Request for Comments: Drag & Drop Text Format

Say you’ve done a search in Tensai and now you want to drag & drop some entries into a text editor as plain text. In 0.92 and earlier doing this would net you some weird URL type thing like tensai://JMdict:ent_seq@entries/;1405810. Well no longer! Say you’ve got a result that looks like this:

What I’m planning for 0.93 is to make it so you can drag and drop the result above into a text editor and get:

【耐える】たえる
【堪える】たえる、こたえる、こらえる
【怺える】こらえる
» one-step verb
1. to bear; to stand; to endure; to put up with
2. to support; to withstand; to resist; to brave (たえる only)
3. to be fit for; to be equal to (たえる only)

【堪えかねる、堪え兼ねる、耐兼ねる】たえかねる
» one-step verb
1. to be unable to endure; to lose patience

ちゃんと
» adverb, noun, ~suru verb
1. perfectly; properly; exactly

【遠慮】えんりょ
» ~na adjective, noun, ~suru verb
1. diffidence; restraint; reserve

What I’d like to know is, how would you prefer to have the above text formatted? I’m particularly curious to know if anyone can think of a readable way to show complex entries like the first two on a single line.

9 Responses to “Request for Comments: Drag & Drop Text Format”

  1. Joe Says:

    I think that looks great as is! Perhaps you could have a tab-delimited option for people who want to ‘wrap their own’ — that’s an easy format to manipulate.

  2. Justin Says:

    I can see delimiting ちゃんと and えんりょ with tabs, but how would you delimit entries with groups of kanji and readings or multiple definitions like 堪える、絶える、耐える? They’re essentially multi-dimensional data, so I wouldn’t have thought that tabular text could express them.

  3. David Says:

    Looks good and seems to suggest the capcity to make some drag and drop quiz materials. What I might suggest is that you could have options to change what part of the entry is the focus an dtherefore appears first. If the English definition is what is important for your particular search you might be able to make it so that the English text appears first (and all logical permutations that would follow).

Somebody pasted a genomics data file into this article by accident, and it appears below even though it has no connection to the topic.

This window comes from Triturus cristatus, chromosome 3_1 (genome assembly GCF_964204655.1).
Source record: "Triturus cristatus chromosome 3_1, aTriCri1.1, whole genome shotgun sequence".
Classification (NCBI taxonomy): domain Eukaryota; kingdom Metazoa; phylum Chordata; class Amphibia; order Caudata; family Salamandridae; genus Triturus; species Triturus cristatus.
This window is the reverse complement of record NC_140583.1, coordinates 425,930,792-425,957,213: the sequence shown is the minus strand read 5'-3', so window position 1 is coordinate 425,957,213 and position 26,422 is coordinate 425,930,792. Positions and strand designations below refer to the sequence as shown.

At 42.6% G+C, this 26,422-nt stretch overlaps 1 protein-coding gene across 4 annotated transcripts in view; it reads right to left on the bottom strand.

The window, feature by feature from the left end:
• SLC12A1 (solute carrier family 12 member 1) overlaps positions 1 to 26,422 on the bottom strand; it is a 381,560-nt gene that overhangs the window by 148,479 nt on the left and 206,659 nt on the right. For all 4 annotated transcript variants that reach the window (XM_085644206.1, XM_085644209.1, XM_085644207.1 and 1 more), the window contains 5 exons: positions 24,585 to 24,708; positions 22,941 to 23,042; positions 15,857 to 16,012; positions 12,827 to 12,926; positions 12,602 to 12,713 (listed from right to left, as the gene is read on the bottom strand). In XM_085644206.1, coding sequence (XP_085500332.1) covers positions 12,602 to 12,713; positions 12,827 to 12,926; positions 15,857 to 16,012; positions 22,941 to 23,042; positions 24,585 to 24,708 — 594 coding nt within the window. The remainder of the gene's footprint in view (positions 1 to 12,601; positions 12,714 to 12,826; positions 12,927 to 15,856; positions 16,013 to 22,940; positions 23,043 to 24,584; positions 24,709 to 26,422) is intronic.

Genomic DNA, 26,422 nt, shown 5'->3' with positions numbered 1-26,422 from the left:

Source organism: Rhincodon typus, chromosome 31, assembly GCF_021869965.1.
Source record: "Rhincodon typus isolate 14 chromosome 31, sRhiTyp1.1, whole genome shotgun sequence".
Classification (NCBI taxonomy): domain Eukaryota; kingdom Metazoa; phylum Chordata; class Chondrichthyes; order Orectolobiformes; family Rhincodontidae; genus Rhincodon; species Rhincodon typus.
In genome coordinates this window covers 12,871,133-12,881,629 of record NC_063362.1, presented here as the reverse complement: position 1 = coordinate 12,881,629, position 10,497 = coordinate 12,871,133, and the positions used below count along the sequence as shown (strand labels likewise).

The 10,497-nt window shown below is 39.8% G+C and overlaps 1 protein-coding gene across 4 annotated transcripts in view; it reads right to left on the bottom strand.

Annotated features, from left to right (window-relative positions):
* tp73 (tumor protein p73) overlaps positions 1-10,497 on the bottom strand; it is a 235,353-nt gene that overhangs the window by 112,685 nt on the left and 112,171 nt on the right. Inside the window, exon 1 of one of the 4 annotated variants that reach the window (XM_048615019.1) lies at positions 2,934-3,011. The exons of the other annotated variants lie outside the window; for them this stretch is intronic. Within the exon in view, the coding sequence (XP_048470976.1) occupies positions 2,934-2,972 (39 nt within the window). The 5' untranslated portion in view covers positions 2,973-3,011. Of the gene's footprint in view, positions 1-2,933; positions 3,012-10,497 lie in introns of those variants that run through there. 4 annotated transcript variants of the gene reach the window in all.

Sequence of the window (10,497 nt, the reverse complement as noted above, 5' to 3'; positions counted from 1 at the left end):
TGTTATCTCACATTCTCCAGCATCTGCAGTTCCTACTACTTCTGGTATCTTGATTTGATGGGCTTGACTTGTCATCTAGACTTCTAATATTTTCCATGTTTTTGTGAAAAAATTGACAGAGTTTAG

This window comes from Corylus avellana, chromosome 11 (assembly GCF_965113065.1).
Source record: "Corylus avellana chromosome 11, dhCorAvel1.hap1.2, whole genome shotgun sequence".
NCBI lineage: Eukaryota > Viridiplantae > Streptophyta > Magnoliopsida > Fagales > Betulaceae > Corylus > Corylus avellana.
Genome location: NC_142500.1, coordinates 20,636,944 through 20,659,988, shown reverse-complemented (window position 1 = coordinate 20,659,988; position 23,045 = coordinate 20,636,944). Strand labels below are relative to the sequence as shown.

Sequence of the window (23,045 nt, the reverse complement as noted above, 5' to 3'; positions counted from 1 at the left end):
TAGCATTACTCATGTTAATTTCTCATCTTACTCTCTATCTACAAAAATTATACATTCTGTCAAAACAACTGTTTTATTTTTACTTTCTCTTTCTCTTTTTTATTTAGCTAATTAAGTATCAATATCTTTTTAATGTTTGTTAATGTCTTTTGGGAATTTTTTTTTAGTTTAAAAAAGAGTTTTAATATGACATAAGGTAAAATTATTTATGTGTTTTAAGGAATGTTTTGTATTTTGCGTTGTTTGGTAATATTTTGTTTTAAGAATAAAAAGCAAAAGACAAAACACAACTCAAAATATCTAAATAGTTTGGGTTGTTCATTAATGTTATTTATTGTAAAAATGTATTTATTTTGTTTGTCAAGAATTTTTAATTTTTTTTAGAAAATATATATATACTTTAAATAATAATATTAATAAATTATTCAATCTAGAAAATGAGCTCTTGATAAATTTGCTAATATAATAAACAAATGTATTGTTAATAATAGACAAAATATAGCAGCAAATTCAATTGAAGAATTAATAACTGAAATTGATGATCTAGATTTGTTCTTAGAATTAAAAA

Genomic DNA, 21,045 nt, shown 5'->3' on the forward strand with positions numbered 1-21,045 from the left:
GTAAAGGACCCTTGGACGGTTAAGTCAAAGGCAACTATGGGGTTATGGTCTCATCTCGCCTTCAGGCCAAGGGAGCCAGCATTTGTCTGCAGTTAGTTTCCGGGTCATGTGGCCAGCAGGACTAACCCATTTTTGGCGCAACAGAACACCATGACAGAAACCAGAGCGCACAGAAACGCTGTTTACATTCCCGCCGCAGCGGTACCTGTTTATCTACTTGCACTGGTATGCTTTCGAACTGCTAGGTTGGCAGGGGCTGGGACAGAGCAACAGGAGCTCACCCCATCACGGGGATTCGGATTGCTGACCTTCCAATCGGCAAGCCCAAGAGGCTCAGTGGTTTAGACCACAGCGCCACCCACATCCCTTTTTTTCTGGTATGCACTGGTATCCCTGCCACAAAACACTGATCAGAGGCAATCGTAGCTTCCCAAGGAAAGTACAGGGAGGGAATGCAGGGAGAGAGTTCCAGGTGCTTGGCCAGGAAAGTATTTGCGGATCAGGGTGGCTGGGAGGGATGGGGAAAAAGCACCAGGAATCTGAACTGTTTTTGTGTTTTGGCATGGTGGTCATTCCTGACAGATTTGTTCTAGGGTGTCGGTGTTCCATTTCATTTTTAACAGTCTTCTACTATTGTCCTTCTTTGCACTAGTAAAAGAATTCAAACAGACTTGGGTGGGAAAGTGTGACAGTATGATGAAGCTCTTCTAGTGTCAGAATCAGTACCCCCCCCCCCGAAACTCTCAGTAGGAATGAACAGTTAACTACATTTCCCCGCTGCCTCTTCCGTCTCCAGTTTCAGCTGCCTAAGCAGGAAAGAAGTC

By the way Glad to see you’re still working on it!

  4. Justin Says:

    I think it’d be best to have just one way to represent dragged entries as text, and provide more options in a separate “Export…” menu item. So for just this I want to choose the single most intuitive and expected textual format to represent dragged entries.

  5. Michael Says:

    First off, as this is my first post — this application is way cool! ありがとうございます!

    OK, I may be one of the few people who actually use this, but I actually would like to be able to still have access somehow to the xpath information that you currently get with dragging (maybe this goes in preferences???). I won’t cry too hard if it goes away but just noting that I do like that option.

    I also like the idea Justin proposes for an “Export…” item (perhaps available as a hot key or button on the GUI for those who use it a lot). Perhaps you would get to choose among multiple formats for export as well. Maybe a few basic options (delimited, plain text, HTML) or even allow the user to specify an XSLT file to transform the content as they like.

  6. Justin Says:

    Glad you like Tensai, Michael!

    Actually, dragged entry URLs aren’t XPath statements. An XPath statement for a JMdict entry would be like “.//entry[ent_seq=1405810]”. I just made up the tensai:// URL format due to technical limitations in old versions of Tensai. But you’ve piqued my curiosity now — how are you using those URLs?

    Don’t worry, I’m definitely including the ability to choose custom XSLT files.

    And Justin == the developer == me. I take all of my own feature requests seriously. :)

  7. Karl C.H. Lin Says:

    I’ve just started to learn Japanese. I downloaded this software and found it very useful. Thanhks a lots.

  8. RiceKicker Says:

    Hi Justin,

    Shucks, sorry I’ve been out of touch. I made my comment and hadn’t checked back until now. Sorry!

    I’ve been developing a Japanese study aid in Python which digs through the JMDict format. I guess that’s where I though the raw lookup information would be useful (note, I haven’t done anything with it yet which is one of the reasons I didn’t realize realize your URL was not an actual XPATH statement =)

    Anyhow, if you’re including a custom XSLT ability, I’m jazzed! Way cool!

  9. RiceKicker Says:

    By the way, “RiceKicker” is “Michael” a few posts above =)

    (Didn’t apparently set the correct display name =)

    Thanks!

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